"You're not trying hard enough."
These are five painful words that should not be drilled into a young, vulnerable, developing mind. While every person is entitled to his or her own opinions, this particular opinion need not be shared.
How are we to know who truly is and isn't trying hard enough? How are we to know where to draw the line between what is enough and what isn't enough?
I can think of far too many moments in my life when I heard these words. Maybe those who spoke them simply had the intention of motivating me to do better in the future.
Maybe they didn't realize how much of an impact the words might have on a young person's self-esteem. Regardless of the intentions, the words always bruised me.
Growing up, I was quite shy and unsure of myself. So, hearing the phrase repeatedly from an array of different people led me to believe that no matter what I did or how much effort I dedicated to a task, it simply wasn't enough because "I could have tried harder."
I remember dreading gym class in middle school because each time I didn't run fast enough to satisfy my gym teacher's standards, I apparently wasn't trying hard enough. This eventually led me to believe that I was a bad runner, which eventually dissolved my remaining motivation to try.
Why would I try if no matter what, my gym teacher would think I could have done better? It was a lose-lose situation.
When it came around to our annual sports day, I was required to run a 300-meter race. I still remember the terrible, anticipatory anxiety I felt when I thought about the upcoming race.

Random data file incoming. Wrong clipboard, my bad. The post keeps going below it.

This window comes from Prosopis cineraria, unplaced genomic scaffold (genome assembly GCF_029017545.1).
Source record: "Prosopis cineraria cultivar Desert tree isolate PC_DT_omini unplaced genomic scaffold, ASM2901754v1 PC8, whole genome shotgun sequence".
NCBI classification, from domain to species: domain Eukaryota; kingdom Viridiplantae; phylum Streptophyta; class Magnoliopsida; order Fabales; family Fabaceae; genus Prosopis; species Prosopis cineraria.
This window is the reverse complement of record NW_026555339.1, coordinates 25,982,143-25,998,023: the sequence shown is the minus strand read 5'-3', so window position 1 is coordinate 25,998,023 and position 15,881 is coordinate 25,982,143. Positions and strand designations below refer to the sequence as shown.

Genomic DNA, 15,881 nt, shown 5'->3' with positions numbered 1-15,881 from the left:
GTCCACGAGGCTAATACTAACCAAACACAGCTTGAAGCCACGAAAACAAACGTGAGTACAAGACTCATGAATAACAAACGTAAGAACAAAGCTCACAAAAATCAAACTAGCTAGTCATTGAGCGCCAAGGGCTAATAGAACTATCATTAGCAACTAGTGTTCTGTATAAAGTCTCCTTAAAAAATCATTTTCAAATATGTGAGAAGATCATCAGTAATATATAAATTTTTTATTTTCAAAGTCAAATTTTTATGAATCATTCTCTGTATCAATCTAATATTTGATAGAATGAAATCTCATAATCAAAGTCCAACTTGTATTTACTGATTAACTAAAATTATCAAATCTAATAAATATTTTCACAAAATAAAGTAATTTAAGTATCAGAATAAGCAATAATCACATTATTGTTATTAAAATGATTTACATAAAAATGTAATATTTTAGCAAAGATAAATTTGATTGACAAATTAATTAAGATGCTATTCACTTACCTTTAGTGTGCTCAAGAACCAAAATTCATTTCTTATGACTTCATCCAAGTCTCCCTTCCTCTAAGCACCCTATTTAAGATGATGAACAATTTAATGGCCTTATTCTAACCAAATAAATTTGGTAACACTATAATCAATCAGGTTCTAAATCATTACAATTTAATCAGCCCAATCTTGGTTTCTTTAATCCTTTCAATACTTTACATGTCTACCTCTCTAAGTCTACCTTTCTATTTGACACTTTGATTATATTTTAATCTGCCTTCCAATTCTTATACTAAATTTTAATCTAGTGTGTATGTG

I pictured millions of faces discovering that I was too scared to try hard and that I was a bad runner. I imagined their embarrassment in watching my red, sweaty face cross the finish line in last place.
I even imagined my own parents trying to hide their disappointment through half-hearted words of encouragement.
Even if none of what I anticipated was true, I was trapped in these anxious, paranoid thoughts and because of it, the self-fulfilling prophecy came true and I underperformed as a result.
In an ideal world, my gym teacher would have recognized that I was struggling to cope with anxious feelings and should have spoken to the school counselor or my parents rather than further confirming my fears and worsening my anxiety.
The more I heard that I wasn’t trying hard enough, the louder the negative voice in the back of my mind grew. "You didn't try hard enough. You didn't run fast enough. You didn't workout long enough. You didn't study hard enough. You shouldn't have eaten that. You didn't put in enough effort."
It got to the point where I never felt satisfied with anything I did.
It didn’t change or start getting better until I realized that I could focus on shutting out the negative voices.
We all must make conscious efforts to turn down negative voices in our minds and turn up the compassionate, kinder voices. The more you practice doing this, the better at it you will become!
Now, I try and do what feels right for me and when I am finished, I remind myself that what I did was enough for me and that what’s right for me is all that matters.
Because of this, I can leave the gym feeling satisfied and proud of myself. I can eat a slice a pizza and not feel guilty. I can splurge on myself every now and then and not feel like a bad person.
Everyone owes it to him or herself to cultivate a positive self-perception.
Photo Courtesy: We Heart It